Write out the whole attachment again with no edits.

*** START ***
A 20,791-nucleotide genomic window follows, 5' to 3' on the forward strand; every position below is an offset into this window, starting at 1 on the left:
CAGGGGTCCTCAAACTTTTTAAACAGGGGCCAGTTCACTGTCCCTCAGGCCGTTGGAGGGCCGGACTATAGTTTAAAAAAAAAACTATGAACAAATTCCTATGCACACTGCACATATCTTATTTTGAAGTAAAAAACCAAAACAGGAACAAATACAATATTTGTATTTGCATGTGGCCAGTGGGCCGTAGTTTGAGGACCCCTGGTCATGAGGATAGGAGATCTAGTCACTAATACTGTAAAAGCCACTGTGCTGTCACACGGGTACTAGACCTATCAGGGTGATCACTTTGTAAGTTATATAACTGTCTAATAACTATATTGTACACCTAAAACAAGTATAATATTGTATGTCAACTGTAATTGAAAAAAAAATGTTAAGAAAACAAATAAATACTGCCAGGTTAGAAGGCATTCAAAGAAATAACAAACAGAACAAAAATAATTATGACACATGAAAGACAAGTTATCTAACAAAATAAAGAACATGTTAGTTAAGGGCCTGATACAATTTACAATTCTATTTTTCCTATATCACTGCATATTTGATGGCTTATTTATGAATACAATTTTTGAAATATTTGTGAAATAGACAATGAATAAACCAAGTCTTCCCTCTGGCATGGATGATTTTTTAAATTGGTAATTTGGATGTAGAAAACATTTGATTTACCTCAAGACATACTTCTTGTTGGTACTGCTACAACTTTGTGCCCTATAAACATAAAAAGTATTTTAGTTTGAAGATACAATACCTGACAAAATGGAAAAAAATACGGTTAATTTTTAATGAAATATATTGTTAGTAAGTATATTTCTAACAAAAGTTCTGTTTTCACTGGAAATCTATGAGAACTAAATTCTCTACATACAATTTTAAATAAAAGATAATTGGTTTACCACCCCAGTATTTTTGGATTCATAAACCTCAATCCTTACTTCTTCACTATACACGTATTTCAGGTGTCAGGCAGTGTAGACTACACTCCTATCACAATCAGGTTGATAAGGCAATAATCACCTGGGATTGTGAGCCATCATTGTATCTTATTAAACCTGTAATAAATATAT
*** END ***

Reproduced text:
A 20,791-nucleotide genomic window follows, 5' to 3' on the forward strand; every position below is an offset into this window, starting at 1 on the left:
CAGGGGTCCTCAAACTTTTTAAACAGGGGCCAGTTCACTGTCCCTCAGGCCGTTGGAGGGCCGGACTATAGTTTAAAAAAAAAACTATGAACAAATTCCTATGCACACTGCACATATCTTATTTTGAAGTAAAAAACCAAAACAGGAACAAATACAATATTTGTATTTGCATGTGGCCAGTGGGCCGTAGTTTGAGGACCCCTGGTCATGAGGATAGGAGATCTAGTCACTAATACTGTAAAAGCCACTGTGCTGTCACACGGGTACTAGACCTATCAGGGTGATCACTTTGTAAGTTATATAACTGTCTAATAACTATATTGTACACCTAAAACAAGTATAATATTGTATGTCAACTGTAATTGAAAAAAAAATGTTAAGAAAACAAATAAATACTGCCAGGTTAGAAGGCATTCAAAGAAATAACAAACAGAACAAAAATAATTATGACACATGAAAGACAAGTTATCTAACAAAATAAAGAACATGTTAGTTAAGGGCCTGATACAATTTACAATTCTATTTTTCCTATATCACTGCATATTTGATGGCTTATTTATGAATACAATTTTTGAAATATTTGTGAAATAGACAATGAATAAACCAAGTCTTCCCTCTGGCATGGATGATTTTTTAAATTGGTAATTTGGATGTAGAAAACATTTGATTTACCTCAAGACATACTTCTTGTTGGTACTGCTACAACTTTGTGCCCTATAAACATAAAAAGTATTTTAGTTTGAAGATACAATACCTGACAAAATGGAAAAAAATACGGTTAATTTTTAATGAAATATATTGTTAGTAAGTATATTTCTAACAAAAGTTCTGTTTTCACTGGAAATCTATGAGAACTAAATTCTCTACATACAATTTTAAATAAAAGATAATTGGTTTACCACCCCAGTATTTTTGGATTCATAAACCTCAATCCTTACTTCTTCACTATACACGTATTTCAGGTGTCAGGCAGTGTAGACTACACTCCTATCACAATCAGGTTGATAAGGCAATAATCACCTGGGATTGTGAGCCATCATTGTATCTTATTAAACCTGTAATAAATATAT